Monday, March 19, 2012

It's the Magic: Standard Tour of San Antonio - Dragon's Lair

Just moved up to San Antonio from Louisiana a few weeks ago. The place I lived didn't have any game stores, so having not just one, but three game stores within driving distance of my house is a whole new experience.

While the internet is full of ways to find game stores in your area, it does very little to tell you about the real character of those stores: their atmosphere, their product, their staff, or anything else a curious gamer might want to know. To help others out, I've started a week-by-week survey of the stores in my area, playing a Friday Night Magic at each one as a way of familiarizing myself with it.

At 7959 Fredericksburg Road, you can find the Dragon's Lair. It's a great place for both comics and gaming. Better yet, it's in the same shopping center as an Einstein Bros Bagels. 

I know; it sounds perfect.

To be honest, I was disappointed at how great it was on the inside too. Nerds love to hate things. I'm sure chest-high shelves made specifically for comics is something that most regulars probably take for granted, but for me, having the newest comics laid out neatly in their own dedicated space is a mind-blowing experience. Behind those, are three shelves of packed--packed--trade paperbacks, neatly arranged by company, then name.

On my first visit, it was here that I was asked by a staff member if I needed help. I wanted to test the waters, trying to think of an independent trade that I've wanted for a while, something on the border of obscure, but that I could still chit-chat about. I was mildly surprised when he mentioned that they hadn't had it in a few months, and probably wouldn't be carrying it regularly, due its size, cost, and sales numbers. None the less, he checked the shelves for it just in case and, after a familiar conversation about it, offered to look into it further for me. I declined and he offered to help me with any other issues I had. He was awesome and while I didn't ask for help from every employee, they all had a similar, positive spirit.

At the end of the trade paperbacks section is the manga. It's a natural progression, mirroring the wall of anime on the opposite side of the room. I'm not knowledgeable enough about anime or manga to judge their selection, but if I were to count it by series and individual books[1], it would have easily been the largest manga collection I've ever seen. Each row of shelving had its own end cap with themes like "employee picks" and "women in manga," two subjects I'm always happy to see featured.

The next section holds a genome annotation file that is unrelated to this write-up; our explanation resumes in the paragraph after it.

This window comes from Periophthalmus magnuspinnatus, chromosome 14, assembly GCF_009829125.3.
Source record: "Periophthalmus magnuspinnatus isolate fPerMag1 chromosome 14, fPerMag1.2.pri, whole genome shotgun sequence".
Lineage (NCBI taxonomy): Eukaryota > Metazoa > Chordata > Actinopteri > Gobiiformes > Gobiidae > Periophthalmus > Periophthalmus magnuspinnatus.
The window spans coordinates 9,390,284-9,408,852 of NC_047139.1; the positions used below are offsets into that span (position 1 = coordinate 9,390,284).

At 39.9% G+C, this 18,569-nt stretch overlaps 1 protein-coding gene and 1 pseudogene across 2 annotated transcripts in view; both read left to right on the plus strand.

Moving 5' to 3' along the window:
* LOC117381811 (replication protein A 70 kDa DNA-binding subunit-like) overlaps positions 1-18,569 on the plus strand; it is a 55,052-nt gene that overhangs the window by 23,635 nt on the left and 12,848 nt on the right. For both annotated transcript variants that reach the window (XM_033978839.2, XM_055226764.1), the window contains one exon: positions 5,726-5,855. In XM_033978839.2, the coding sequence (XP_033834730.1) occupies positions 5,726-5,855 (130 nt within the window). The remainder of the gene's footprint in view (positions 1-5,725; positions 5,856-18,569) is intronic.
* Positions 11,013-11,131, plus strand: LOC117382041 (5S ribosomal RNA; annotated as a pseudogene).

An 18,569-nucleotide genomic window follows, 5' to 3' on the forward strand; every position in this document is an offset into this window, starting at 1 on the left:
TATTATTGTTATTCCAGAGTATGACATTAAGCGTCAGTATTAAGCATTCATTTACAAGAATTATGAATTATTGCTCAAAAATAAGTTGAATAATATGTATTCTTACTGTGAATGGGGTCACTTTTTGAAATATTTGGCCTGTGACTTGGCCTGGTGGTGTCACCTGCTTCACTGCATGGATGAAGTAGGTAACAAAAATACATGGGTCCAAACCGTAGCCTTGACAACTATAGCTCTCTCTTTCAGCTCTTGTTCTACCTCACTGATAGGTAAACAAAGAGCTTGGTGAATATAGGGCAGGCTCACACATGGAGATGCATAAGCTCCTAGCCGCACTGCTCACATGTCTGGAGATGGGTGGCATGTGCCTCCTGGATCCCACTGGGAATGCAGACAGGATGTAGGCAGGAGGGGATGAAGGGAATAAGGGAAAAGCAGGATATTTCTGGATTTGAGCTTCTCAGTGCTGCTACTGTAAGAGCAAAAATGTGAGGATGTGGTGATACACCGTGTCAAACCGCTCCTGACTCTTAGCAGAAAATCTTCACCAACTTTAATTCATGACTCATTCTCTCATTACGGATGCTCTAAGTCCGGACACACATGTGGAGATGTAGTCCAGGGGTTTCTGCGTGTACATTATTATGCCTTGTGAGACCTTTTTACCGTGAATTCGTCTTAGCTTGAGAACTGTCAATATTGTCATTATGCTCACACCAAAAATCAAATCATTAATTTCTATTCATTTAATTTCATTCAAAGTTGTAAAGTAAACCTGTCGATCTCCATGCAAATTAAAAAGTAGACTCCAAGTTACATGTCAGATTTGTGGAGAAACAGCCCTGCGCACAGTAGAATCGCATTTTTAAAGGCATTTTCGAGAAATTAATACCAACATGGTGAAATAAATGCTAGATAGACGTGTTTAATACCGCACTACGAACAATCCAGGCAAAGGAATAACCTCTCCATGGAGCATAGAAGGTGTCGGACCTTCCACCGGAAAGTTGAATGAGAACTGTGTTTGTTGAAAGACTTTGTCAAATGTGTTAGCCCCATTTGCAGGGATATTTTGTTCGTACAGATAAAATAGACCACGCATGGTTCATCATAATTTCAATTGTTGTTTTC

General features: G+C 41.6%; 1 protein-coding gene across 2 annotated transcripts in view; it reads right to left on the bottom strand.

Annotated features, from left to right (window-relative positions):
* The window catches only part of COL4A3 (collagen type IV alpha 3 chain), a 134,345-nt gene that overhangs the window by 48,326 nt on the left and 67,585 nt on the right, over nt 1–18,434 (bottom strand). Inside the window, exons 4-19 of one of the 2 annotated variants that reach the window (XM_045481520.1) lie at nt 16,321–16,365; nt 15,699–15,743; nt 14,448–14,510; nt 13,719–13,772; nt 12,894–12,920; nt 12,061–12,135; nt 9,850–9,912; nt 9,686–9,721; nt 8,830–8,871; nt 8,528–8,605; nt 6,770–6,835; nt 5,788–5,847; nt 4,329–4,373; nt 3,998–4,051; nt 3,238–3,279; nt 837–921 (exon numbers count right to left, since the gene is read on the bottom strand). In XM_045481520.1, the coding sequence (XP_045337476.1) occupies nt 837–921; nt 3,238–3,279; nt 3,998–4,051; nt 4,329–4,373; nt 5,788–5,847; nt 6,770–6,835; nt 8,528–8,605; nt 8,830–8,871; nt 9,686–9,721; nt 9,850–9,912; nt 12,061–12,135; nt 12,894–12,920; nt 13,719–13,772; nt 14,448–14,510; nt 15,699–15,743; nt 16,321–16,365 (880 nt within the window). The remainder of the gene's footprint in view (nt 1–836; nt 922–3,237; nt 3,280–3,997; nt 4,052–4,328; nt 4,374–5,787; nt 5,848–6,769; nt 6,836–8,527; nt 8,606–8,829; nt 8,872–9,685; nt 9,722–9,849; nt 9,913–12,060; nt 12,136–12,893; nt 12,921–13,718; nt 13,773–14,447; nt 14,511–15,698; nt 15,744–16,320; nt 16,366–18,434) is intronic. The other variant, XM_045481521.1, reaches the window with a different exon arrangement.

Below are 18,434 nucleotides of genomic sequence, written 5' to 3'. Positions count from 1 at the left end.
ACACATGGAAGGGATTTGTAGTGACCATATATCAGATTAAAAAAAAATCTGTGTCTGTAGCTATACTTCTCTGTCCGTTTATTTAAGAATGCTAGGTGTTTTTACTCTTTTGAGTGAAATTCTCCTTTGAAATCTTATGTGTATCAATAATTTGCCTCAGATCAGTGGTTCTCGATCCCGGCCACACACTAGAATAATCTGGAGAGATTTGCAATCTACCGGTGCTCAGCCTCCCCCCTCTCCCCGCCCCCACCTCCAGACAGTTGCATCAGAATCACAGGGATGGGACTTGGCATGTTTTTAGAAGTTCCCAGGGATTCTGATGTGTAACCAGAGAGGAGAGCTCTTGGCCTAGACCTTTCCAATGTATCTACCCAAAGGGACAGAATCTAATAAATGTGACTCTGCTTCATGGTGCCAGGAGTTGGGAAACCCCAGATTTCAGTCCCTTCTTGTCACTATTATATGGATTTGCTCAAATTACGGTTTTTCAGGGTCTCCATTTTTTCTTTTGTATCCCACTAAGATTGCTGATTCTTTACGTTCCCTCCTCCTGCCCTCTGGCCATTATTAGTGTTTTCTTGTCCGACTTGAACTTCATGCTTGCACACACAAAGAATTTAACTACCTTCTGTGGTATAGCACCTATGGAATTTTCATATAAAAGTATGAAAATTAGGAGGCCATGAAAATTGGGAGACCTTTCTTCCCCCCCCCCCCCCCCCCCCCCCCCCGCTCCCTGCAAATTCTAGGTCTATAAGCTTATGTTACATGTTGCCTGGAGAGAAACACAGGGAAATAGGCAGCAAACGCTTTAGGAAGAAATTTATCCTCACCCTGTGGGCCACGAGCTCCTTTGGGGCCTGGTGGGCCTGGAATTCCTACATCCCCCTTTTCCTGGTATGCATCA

Wrapping around the back of the store are the board games. In addition to classics like Zombies! and Settlers of Cataan, there were dozens of other games I'd never heard of. A lot of them were standard medieval, zombie, and space combat games, but there were also games from genres I'd never conceived of: pirate board games, fruits spelling things board games, celebrity gossip card-based games, play monsters fighting over Tokyo board games. There weren't more than one or two copies for each game, but the selection was incredibly diverse. While families playing board games casually wouldn't find many Parker Brothers staples, they'd have their choice of alternatives.

On a run from the end of the board games back to the front door are the role playing games, customizable card game accessories, and wargames. Despite occupying a wall and three shelves, the spread there matched the rest of the store. While they weren't carrying a dozen Vampire support books, they were carrying a number of intriguing core books for inspiring roleplaying games that--if I were a few years younger--I would have snatched up and devoured[2]. I managed to pick up sleeves for my Magic deck there and had plenty of options to choose from.

The counters is in the center of the store, giving it a very un-storelike feeling. It keeps employees walking the floor instead of darting directly from a counter and into a back room. It's also where they keep their CCGs, loose dice, and the half-dozen or so fliers that every game store seems to collect. On my first visit, this is where the woman behind the counter engaged me in some germane small talk about Kevin Smith's "Comic Book Men," mentioning the stereotypes it portrays. She incidentally brought up how different their store was from that stereotype and I couldn't help agreeing with her.

Dragon's Lair felt like the smallest gaming store I'd been in thus far. That doesn't feel fair to say though, because it has six smaller gaming rooms branching off of the main floor where I always see players moving about, emitting a constant string of excited lingo I only recognize when it comes from Warhammer[3]. In addition, there were no less than eight tables out for the Friday Night Magic and only one or two spots were tight fits. Maybe I'm not thinking "small," maybe I'm really thinking "big, but intimate."

Sadly, I'm out of room for today. I'll pick up next week with how the Friday Night Magic went and whether or not it compared well to the rest of my experience.

[1] As opposed to most bookstores, which are usually have Naruto and Bleach taking up a third of their manga space.
[2] And never played.
[3] Rooms can be reserved at the Dragon's Lair website.

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